Tokyo Olympics: Wrestler Ravi Dahiya enters final, to aim for Olympic gold next

Dahiya became only the second Indian wrestler in history after Sushil Kumar -- who had entered the 2012 London Olympics final but ended up winning silver -- to make it to the title round at the quadrennial showpiece. Dahiya became only the second Indian wrestler in history after Sushil Kumar -- who had entered the 2012 London Olympics final but ended up winning silver -- to make it to the title round at the quadrennial showpiece.

Indian grappler Ravi Kumar Dahiya assured India of at least a silver medal at the Tokyo Olympics when he stormed into the men's 57kg freestyle final with a 'victory by fall' over Kazakhstan's Nurislam Sanayev in the semifinal on Wednesday.

Dahiya became only the second Indian wrestler in history after Sushil Kumar -- who had entered the 2012 London Olympics final but ended up winning silver -- to make it to the title round at the quadrennial showpiece.

Dahiya became only the second Indian wrestler in history after Sushil Kumar -- who had entered the 2012 London Olympics final but ended up winning silver -- to make it to the title round at the quadrennial showpiece.

The Tokyo Olympic Games twitter handle '#Tokyo2020' too got into the act of applauding the Indian grappler's massive achievement, tweeting, "He was 3-9 down, with momentum and time against him. But he still didn't lose heart and with a couple of amazing offensive moves, pinned down a two-time world championship medallist. (Clapping hands sign). Ravi Kumar Dahiya, you are a champion! (Raising hands sign)"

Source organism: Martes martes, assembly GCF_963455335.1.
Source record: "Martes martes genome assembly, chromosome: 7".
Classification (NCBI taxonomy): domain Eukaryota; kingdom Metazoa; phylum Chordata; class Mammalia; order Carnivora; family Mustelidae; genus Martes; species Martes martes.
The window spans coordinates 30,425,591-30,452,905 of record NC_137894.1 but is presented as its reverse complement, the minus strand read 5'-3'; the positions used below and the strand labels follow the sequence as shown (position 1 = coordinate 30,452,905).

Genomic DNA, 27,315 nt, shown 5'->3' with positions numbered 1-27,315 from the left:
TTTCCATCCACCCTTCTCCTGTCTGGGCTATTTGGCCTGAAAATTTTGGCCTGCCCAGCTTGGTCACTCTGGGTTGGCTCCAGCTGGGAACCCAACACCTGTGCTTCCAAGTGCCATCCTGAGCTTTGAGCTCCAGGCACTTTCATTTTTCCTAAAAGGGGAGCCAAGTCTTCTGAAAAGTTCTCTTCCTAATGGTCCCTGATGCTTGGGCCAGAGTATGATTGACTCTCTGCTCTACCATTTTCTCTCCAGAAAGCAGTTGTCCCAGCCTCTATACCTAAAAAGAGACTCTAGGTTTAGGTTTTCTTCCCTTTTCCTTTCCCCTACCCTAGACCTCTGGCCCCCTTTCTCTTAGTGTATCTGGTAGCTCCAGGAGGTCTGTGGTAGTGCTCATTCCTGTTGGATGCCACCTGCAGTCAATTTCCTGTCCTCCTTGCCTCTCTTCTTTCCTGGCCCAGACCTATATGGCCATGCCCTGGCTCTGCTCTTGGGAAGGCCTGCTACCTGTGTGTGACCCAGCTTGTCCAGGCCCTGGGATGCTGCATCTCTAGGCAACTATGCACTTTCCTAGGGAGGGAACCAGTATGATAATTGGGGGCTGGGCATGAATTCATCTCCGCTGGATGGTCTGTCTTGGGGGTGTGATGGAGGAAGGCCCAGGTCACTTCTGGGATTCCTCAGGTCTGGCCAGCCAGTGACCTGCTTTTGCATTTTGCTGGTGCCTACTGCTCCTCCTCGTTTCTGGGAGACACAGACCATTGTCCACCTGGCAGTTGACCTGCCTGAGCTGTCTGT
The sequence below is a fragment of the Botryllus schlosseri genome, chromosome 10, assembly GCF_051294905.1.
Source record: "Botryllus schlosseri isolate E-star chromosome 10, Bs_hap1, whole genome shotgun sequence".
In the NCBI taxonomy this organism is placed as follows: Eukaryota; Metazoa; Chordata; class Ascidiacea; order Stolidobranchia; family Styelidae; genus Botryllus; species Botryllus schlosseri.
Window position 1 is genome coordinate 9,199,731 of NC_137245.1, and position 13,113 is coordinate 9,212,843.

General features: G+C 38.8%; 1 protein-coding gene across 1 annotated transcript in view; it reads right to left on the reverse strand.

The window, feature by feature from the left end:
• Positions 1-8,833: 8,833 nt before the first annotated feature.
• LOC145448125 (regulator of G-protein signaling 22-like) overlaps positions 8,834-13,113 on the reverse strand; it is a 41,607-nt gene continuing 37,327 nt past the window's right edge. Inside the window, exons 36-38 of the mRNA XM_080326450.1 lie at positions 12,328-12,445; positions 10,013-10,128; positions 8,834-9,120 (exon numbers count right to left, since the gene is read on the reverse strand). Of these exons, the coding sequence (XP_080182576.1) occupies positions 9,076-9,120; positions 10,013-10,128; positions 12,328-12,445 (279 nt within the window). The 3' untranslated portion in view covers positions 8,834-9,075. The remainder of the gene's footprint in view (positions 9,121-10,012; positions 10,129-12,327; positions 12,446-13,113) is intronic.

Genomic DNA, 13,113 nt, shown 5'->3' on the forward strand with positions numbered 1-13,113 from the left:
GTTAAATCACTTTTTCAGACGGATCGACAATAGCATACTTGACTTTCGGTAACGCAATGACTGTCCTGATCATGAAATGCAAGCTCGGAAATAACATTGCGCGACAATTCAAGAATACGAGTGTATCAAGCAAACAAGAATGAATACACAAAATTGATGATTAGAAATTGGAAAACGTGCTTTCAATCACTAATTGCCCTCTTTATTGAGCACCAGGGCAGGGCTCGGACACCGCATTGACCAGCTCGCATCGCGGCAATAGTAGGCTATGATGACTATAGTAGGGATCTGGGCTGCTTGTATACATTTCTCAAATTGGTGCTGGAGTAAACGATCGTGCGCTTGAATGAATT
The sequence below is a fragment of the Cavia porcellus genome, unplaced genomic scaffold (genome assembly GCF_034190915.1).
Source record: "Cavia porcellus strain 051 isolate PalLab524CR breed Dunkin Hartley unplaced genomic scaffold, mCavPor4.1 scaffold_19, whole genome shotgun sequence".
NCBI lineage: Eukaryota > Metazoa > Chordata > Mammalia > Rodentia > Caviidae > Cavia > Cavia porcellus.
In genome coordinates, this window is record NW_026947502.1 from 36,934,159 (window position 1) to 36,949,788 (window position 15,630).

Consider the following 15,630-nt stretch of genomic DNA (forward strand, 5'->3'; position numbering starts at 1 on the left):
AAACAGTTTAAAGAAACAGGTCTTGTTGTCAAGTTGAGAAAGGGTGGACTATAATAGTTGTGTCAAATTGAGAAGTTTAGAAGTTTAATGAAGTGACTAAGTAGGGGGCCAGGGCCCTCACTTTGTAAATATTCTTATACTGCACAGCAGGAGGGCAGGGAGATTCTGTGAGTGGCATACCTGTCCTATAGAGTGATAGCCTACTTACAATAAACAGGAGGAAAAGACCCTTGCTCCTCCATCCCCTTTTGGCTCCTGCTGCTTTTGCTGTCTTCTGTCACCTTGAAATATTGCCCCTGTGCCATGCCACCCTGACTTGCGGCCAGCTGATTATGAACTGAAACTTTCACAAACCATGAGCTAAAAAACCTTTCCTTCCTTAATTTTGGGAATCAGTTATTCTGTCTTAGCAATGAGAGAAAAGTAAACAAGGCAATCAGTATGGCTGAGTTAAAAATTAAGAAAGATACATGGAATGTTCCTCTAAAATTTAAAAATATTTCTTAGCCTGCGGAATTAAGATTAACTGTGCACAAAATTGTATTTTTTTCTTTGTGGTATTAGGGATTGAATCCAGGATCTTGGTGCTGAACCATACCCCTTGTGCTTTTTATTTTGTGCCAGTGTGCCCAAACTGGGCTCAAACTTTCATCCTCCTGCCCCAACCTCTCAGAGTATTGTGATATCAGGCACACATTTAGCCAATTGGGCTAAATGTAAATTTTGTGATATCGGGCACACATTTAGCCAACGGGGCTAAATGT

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It was a victory for the ages as the 23-year-old Dahiya -- who has trained under Satpal Singh at the Chhatrasal Stadium in Delhi since the age of 10 -- turned the bout on its head when everything seemed lost of the Indian.

In what was a tight start to the contest at the Makuhari Messe Hall in Chiba, Dahiya conceded the first points due to a passivity call but roared back instantly with a two-point take down.

Leading 2-1 heading into the second period, Dahiya was dealt a massive blow when the action restarted, as Sanayev got behind the Indian, caught hold of his ankles and twirled him around a few times to flip the score 9-2 in his favour.

The son of a farmer, who has worked all his life on rented paddy fields and would travel 28km every day from Nahri Village to the Chhatrasal Stadium to deliver milk and fruits to his son to supplement Dahiya's diet, did not disappoint his parents.

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Desperately looking to turn things around, Dahiya made a brilliant comeback by first managing to push Sanayev out of bounds to reduce the deficit to 9-5. The move apparently injured the Kazakh wrestler, but he decided to continue.

With just 50 seconds left on the clock, Dahiya scored a two-point takedown and converted it to a pin -- exposing both his opponent's shoulders to the mat -- and won the bout by fall.

Earlier, Dahiya had entered the semifinal after beating Bulgaria's Georgi Vangelov in the last-eight (14-4) and Colombia's Oscar Tigreros in the Round of 16 (13-2) by technical superiority.

Dahiya opened the scoring with an explosive takedown against Vangelov, with the Indian continuously targeting the Bulgarian's right leg and building a 6-0 lead heading into the second period. In the second period, Dahiya scored from a two-legged takedown to go 8-0 up.

In a series of quick exchanges after that, Dahiya came out on top to build up a 14-4 lead to win the bout by technical superiority.

In wrestling, building up a 10-point lead over the opponent results in a victory by technical superiority.

In his opening Round-of-16 bout, Dahiya had defeated Colombia's Oscar Tigreros by technical superiority to secure a quarterfinal spot. The 23-year-old Dahiya showed no nerves as he dominated the bout to win 13-2.

Dahiya landed one attack after another, winning by technical superiority with minutes to spare.